The Dodgers are happy with Guillermo Mota, though I'm not sure why. For about the same salary, former-Diamondback Juan Cruz was a considerably better choice, and worth the draft pick. But OK. I'll stop beating this dead horse at some point.

With or without a healthy Kuo, Ned Colletti wants another left-handed reliever. By the way, the term "situational lefty" is overused, to the detriment of clubs like the Dodgers. Joe Beimel may have disappointed to a degree with the lefty on lefty thing last year, but he's always been quite good at getting out of another pitcher's jam with little or nothing across. You can leave him in to face righties in succession.

If Torre were to use Beimel an inning-plus at a time, like Grady Little often did in 2006 and 2007, he'd see more success. Beimel's a free agent and really should be signed immediately. Will Ohman is still available too, and he'd be a great Dodger. Neither man is asking for the sun, which the team can afford anyway. The alternatives in camp are nowhere near major league caliber, and whichever lefty they do sign, the man's going to need a few weeks to prepare.

Estes pitched two good innings in relief today, so maybe there's a new candidate for the job. Stranger things have happened.

The remaining spots in the bullpen will probably go to James MacDonald and Weaver, if he's not starting, with Ramon Troncoso, Tanyon Sturtze and a handful of minor leaguers and minor-league-contract guys on the bubble.

The Bench: Backup catcher Brad Ausmus and infielder Mark Loretta are locks, and are going to be very much appreciated in Los Angeles. DeWitt is getting a look at shortstop, and might make the team as a utility man. You can read their press clippings and believe Juan Castro and Chin-Lung Hu are excellent shortstops if you like, but they're really not. And neither is even close to be being worthy 2009 Dodgers.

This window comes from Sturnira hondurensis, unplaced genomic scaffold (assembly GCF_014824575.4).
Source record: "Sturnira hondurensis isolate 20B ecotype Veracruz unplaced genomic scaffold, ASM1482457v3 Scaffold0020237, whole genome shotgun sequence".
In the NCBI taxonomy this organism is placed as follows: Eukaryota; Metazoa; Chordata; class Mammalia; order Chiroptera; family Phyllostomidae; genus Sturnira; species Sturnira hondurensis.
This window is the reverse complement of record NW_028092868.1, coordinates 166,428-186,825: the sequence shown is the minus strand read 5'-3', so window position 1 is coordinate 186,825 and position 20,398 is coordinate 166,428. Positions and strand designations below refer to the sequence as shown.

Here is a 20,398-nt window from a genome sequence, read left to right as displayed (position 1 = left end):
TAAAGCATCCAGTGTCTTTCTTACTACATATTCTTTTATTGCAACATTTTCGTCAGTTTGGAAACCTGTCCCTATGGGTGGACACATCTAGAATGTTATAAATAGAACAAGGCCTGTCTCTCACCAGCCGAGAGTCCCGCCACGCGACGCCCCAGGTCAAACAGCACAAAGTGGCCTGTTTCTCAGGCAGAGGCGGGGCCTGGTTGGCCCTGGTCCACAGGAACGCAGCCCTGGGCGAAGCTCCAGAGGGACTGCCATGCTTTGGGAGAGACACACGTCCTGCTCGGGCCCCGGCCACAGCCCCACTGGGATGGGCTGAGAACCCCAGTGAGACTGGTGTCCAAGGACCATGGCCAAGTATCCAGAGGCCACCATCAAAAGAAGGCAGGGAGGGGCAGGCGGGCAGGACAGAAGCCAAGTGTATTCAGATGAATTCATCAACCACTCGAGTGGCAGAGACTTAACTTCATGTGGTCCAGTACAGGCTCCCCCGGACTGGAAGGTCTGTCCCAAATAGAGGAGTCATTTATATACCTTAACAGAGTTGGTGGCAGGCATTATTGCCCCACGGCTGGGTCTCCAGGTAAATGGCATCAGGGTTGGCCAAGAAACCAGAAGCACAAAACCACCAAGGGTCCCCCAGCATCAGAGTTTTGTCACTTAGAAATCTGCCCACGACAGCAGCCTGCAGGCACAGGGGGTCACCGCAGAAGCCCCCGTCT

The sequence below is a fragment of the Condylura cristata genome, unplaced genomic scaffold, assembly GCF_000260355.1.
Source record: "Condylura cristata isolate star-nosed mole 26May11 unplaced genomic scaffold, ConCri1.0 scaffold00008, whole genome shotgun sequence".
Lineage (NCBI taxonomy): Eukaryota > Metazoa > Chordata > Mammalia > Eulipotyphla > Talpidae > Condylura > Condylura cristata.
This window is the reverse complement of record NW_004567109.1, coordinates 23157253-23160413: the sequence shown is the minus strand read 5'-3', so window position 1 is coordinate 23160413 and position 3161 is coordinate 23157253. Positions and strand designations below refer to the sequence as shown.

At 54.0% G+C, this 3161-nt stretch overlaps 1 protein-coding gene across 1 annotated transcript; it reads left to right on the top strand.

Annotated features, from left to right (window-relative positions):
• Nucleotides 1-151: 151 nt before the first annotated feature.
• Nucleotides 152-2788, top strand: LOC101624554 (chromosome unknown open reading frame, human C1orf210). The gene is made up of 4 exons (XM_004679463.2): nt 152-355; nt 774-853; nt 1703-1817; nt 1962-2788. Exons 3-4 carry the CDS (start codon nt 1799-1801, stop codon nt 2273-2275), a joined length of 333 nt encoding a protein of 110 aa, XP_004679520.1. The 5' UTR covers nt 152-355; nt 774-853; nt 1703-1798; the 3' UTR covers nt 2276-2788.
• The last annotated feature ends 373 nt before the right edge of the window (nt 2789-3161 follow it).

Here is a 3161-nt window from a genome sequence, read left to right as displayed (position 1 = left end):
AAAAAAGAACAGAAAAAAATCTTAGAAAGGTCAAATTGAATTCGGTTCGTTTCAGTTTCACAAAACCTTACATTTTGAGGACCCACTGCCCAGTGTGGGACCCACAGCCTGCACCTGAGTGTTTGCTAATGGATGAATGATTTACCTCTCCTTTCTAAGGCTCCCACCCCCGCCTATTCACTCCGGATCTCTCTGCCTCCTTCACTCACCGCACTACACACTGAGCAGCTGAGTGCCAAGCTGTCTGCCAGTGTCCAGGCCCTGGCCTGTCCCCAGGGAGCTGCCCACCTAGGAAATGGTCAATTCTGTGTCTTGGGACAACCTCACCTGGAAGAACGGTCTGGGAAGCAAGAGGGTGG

I wanted Omar Vizquel as Rafael Furcal's backup. Thoroughly reliable around the infield, in the club house, to steal an important base, or to lay down a perfect bunt in a pinch.

Which brings us to a man who can't do any of those things, Juan Pierre. As of right now Pierre is the fourth outfielder, but like you, everyone at is holding out hope for an exit of some sort. I think a trade is more doable than most, but I understand it's not my millions of dollars that's about to get tossed into the Malibu surf.

Jason Repko has an outside shot at a bench job, and Delwyn Young is hanging by a thread as a pinch hitter slash fifth outfielder. There's also Doug Mientkiewicz, who would make a very nice left-handed complement to Loretta, and as a one-time Gold Glover at first base, is an intriguing candidate with a low salary.

Recently released by Kansas City and the Giants respectively, Esteban German and Dave Roberts might be under consideration as late-spring adds, depending on other developments. I'd be happy with either or both of those guys.

Talkback: Ladies and gentlemen, there you have it, your 24 other 2009 Los Angeles Dodgers. Unless I left someone out. And I'm sure you'll tell me. Your comments are always encouraged…

Jackass of the Week: Ernie Whitt, erstwhile manager of the two-and-out WBC team Canada. Following pre-tournament discussion of going easy on Russell Martin, and maybe even DHing him, Whitt used Martin a full 18 innings behind the plate. There were no day games after night games scheduled, so at least L.A.'s favorite Canadian baseball player was spared one aspect of his regular season routine…

Investors Wanted: No joke. is looking for partners. Invest a thimble full of venture capital today; make major league minimum tomorrow…

Media Savvy: You had to know this was coming. A nice piece about Vero Beach, by Joshua Robinson, of the New York Times.

Features on ex-Dodgers abound. Here's an article about Andy LaRoche, courtesy of Rob Biertempfel, of the Pittsburgh Tribune-Review, and one via's Lisa Winston, on Delino DeShields.

Oh, and here's old punching bag, Paul DePodesta, defending the draft-pick-savvy of his current club, in a San Diego Union-Tribune article by Tom Krasovic

Statue for Sandy: We have something pretty cool up our sleeve. Stay tuned for more on the Koufax in bronze campaign. And if you haven't yet, please Vote “Yes on 32.” And tell a friend…

Remember, glove conquers all….